Missed out on grand final tickets? The Australian Rope Quoits Championships could be for you
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If you missed out on tickets to this weekend's AFL or NRL grand finals, there are still a few seats left for the 66th Australian Singles and Teams Rope Quoits Championships.
A clash of the nation's most dedicated "throwers" will take place this weekend in the tiny Victorian town of Coleraine, four hours west of Melbourne.
Unlike the AFL and NRL grand finals, quoits players don't have to qualify to compete, so everyone from one of Australia's six remaining quoits clubs can play.
Around 80 throwers of all ages from those clubs — in Coleraine, Melbourne, Sydney, Ballarat, Bendigo and Broken Hill — will compete in the event, which comes complete with a country-style supper in the Mechanics Hall.
Each club takes its turn to host and this year, Coleraine has the honour of welcoming visitors for two long days of quoits.
Sam Harbridge, 24, is the chief financial officer of a Ballarat engineering company, has a law degree, and expects to be a practising lawyer by next year.
She's also the Australian Quoits Association's secretary and treasurer, and the hot favourite in her division heading into this year's championships. 
For Ms Harbridge, quoits has always been a part of her life, in part due to its all-ages accessibility, thanks to the sport's complex handicap system.
"It's made for everyone," she said.
"I've played with people as old as 90 years old and as young as seven.
"It's great for a social night or just to get out of the house on a glum weeknight."
Ms Harbridge's parents fell in love via the sport, so she thanks those small hoops of coiled rope for her very existence.
"I was born into it," she laughed.
"My folks met at the 1990 Australian championships in Broken Hill — and the rest is history."
Like many quoits players, Ms Harbridge began as a child, starting aged seven.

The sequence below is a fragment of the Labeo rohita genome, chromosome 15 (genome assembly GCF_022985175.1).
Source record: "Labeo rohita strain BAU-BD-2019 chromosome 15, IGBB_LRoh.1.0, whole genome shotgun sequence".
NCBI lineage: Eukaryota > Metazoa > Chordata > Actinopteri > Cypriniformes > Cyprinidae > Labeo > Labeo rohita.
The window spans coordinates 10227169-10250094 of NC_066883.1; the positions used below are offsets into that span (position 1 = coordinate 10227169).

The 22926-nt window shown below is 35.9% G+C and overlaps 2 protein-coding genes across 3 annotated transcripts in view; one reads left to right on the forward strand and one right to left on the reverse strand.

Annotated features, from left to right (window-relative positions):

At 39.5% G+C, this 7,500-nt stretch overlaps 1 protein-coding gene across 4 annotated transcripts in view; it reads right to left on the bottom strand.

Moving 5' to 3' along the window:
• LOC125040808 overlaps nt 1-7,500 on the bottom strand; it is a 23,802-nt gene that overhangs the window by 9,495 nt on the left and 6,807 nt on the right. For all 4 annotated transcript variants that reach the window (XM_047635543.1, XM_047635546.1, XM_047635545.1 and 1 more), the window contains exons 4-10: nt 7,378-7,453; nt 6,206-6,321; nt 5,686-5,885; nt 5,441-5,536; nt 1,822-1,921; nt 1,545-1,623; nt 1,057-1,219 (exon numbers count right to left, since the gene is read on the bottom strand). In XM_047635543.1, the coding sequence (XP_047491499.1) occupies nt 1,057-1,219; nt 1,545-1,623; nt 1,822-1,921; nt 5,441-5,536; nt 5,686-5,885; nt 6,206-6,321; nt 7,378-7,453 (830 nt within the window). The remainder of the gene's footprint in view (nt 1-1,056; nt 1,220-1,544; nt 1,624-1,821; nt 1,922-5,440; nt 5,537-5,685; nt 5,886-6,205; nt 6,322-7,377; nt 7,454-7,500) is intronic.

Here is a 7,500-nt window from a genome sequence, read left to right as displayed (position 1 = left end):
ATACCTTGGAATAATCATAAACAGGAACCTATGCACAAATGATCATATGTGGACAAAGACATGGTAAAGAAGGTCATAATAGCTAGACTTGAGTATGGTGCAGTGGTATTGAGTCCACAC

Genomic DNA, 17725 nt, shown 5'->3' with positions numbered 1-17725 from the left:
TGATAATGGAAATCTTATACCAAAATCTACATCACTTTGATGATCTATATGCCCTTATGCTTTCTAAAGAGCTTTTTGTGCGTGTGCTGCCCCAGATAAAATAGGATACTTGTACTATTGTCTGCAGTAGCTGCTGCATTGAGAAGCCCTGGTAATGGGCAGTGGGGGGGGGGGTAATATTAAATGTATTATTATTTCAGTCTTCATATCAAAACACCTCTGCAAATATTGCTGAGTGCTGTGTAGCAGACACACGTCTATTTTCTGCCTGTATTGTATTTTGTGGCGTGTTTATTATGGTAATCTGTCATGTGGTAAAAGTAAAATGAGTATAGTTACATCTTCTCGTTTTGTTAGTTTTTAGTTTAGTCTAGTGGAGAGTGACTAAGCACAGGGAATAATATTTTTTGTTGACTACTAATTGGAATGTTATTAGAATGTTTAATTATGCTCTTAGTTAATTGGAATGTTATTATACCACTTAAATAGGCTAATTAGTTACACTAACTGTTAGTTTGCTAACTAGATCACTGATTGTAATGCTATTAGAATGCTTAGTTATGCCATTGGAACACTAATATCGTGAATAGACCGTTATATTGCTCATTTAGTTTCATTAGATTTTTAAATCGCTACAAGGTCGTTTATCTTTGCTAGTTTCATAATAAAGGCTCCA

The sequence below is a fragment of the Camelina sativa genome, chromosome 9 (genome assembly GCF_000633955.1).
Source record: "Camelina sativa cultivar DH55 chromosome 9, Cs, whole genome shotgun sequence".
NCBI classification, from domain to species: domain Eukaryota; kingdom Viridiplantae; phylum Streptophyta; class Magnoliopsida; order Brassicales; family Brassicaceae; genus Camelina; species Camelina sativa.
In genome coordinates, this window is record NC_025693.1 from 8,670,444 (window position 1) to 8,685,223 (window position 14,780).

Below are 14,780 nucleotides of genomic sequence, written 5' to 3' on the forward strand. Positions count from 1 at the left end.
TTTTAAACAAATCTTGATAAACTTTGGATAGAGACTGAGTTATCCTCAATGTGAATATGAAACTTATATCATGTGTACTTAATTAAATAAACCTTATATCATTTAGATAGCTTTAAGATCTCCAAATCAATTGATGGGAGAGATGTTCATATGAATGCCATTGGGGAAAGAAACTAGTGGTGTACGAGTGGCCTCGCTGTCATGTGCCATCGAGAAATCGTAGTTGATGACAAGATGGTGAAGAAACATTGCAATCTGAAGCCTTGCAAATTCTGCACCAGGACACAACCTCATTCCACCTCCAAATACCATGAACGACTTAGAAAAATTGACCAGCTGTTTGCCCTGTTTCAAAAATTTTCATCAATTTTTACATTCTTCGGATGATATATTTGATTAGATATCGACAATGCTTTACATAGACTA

By 19, she was the national secretary, an honour first bestowed on her grandfather. 
She said she loved the sport's inclusivity.
"It's very welcoming," Ms Harbridge said.
"If someone was in a wheelchair and wanted to play, we'd make adjustments so they could play."
At this weekend's championships in Coleraine, throwers will compete in divisions organised by age and gender.
Coleraine Quoits Club secretary Heather Brown was pulled into the sport by her husband Ian, who like many competitors, has played since he was a child. 
"He's been playing for nearly 60 years, since he was 12, I think," Ms Brown said.
"It's a very social sport, people really go to the championships to chat to people, but it is also competitive. 
"We do a supper, all our members supply some food and we make sandwiches — [it's] a bit of old-fashioned country hospitality."
Ms Brown said she enjoy the social aspect most.
"It used to be very quiet on the court, but now there's a fair bit of chatter," she said.
"Over the years there's been lots of families play, it's just something that mum, dad and the kids can all do."
There's more to quoits than just throwing a small hoop of rope over a stick.
Each division has a threshold of successful throws that must be met. For example, the intermediate women's total is 201, while the open men's is 1,001.
Throwers take it in turns to throw as many consecutive times as possible, only stepping aside when they miss a shot.
Players have 40 rounds to reach their target.
And Ms Harbridge said the sport's handicap system was not unlike golf's.
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